ALMATY (Reuters) - A deal for Russia’s Gazprom to resume buying gas from Turkmenistan came not a moment too soon for the Central Asian state because it is so short of foreign currency that a number of foreign companies have taken it to court over unpaid bills.
Turkmenistan’s economy had boomed until 2015, supported by high energy prices and gas exports, and the government awarded megaproject contracts for new factories and highways.
After energy prices crashed and Russia, one of the two main gas buyers, halted all purchases from Turkmenistan, foreign contractors started complaining about non-payments.
Now, some are taking the government of President Kurbanguly Berdymukhamedov to arbitration in an attempt to collect money they say is owed to them by the nation of six million people.
Turkmenistan’s foreign ministry, which handles media relations on behalf of the government, has not replied to requests for comment on the lawsuits.
Persistent foreign currency shortages, caused by a drop in export revenue have caused many international businesses which had previously flocked to Ashgabat to stay away.
The official exchange rate of the Turkmen manat is 3.5 per dollar. On the black market - the only place where one can realistically buy foreign currency - the greenback trades at 18.6 manat per dollar.
Although small and short-term, the Gazprom deal could be a sign larger sales may be negotiated that will provide badly needed hard currency to purchase equipment and materials for Turkmenistan’s industrial megaprojects.
Belgorkhimprom, a state-owned company from fellow autocratic ex-Soviet republic Belarus - the world’s third-biggest producer of potash fertiliser - said last month it had filed a lawsuit for more than $150 million against Turkmenistan.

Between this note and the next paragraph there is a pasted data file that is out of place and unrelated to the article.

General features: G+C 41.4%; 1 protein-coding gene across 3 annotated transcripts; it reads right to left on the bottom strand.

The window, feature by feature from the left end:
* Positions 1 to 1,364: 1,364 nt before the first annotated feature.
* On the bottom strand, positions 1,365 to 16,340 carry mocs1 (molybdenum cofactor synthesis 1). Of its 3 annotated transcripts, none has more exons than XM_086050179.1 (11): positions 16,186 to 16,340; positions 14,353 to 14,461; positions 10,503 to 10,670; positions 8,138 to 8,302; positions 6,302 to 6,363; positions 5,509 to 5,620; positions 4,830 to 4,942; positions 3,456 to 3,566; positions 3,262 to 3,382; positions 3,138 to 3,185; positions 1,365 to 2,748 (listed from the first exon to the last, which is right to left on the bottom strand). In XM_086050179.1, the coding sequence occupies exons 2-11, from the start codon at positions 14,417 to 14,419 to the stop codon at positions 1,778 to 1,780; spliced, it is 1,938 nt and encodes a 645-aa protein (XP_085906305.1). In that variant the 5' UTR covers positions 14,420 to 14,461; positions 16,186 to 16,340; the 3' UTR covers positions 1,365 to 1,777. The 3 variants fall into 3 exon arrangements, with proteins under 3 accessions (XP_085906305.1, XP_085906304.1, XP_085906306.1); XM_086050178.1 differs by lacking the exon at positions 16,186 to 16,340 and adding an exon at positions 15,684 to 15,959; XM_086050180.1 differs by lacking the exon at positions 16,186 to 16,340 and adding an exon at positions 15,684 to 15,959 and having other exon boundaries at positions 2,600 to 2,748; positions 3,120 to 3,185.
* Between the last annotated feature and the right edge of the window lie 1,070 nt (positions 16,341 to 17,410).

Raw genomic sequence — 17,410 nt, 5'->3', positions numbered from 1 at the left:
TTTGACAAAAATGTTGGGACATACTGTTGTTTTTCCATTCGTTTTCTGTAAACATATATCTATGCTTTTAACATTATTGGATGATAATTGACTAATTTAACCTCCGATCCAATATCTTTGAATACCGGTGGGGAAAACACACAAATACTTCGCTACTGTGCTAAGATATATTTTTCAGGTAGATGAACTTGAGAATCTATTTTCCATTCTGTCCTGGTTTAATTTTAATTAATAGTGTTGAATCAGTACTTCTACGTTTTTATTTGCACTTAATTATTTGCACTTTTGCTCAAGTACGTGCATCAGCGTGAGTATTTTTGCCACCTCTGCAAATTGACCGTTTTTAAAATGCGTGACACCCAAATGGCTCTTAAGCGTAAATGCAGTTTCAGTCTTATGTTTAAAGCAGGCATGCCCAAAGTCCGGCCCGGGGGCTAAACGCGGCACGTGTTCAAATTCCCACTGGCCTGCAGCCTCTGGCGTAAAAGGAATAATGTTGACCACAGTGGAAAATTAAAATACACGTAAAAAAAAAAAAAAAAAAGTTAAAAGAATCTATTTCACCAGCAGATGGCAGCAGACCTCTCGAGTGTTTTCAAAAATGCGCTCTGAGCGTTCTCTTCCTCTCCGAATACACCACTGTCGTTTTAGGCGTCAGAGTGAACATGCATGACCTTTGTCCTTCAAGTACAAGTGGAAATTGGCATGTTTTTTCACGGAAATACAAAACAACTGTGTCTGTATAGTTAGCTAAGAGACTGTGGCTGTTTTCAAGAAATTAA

Belgorkhimprom said in a statement Ashgabat had failed to pay in full for the construction of the Garlyk potash factory completed in 2017 and seized equipment worth over $7 million.
Turkmenistan, in turn, has filed its own lawsuit to the same arbitration institute in Stockholm, accusing the Belarussian firm of not meeting its contract obligations, according to government statements.
The factory which was supposed to help diversify Turkmen exports produced just 2.3 percent of the planned volume in the first nine months of 2018 and both sides blame each other for a failure to reach the designed capacity.
A Belarussian government source said Minsk believed Ashgabat’s actions reflected its financial situation.
“We understand all the difficulties our partners are having, but we do not understand why on earth Belarus has got to pay for those difficulties,” said the source who was not authorised to comment publicly.
Among other parties suing Turkmenistan are insolvency administrators of German contractor Unionmatex, who say it went bankrupt because Ashgabat had not paid it 32 million euros, and several Turkish firms.
The two most recent arbitrations, from Unionmatex administrators and Turkey’s SECE İnsaat ve Ticaret A.S., were registered last October, with proceedings in early stages.
The German firm’s administrators said after trying for years to settle the matter out of court, it seemed there was no prospect of convincing the Turkmen government to pay voluntarily.
The lawyers said that while Turkmenistan’s finances may be dependent on commodity prices, its financial situation was never mentioned as a reason for a refusal to settle out of court.
“Turkmenistan’s decisions are not rational, they depend on the mood of the president and the economic situation comes on top of that,” the lawyers said.
Another plaintiff, Russia’s top mobile phone operator MTS, this month doubled its estimated losses from a long-running dispute with Turkmenistan to $1.5 billion.
It was forced to suspend services in the country in 2017 after the state telecoms provider cut it off from its network.
A source close to the company told Reuters it had also experienced difficulties with repatriating profit due to restrictions on foreign exchange purchases and it took a long time to secure permissions from the Turkmen authorities.
Reporting by Olzhas Auyezov and Mariya Gordeyeva; Additional reporting by Caroline Copley in Berlin, Marat Gurt in Ashgabat and Andrei Makhovsky in Minsk; editing by David Evans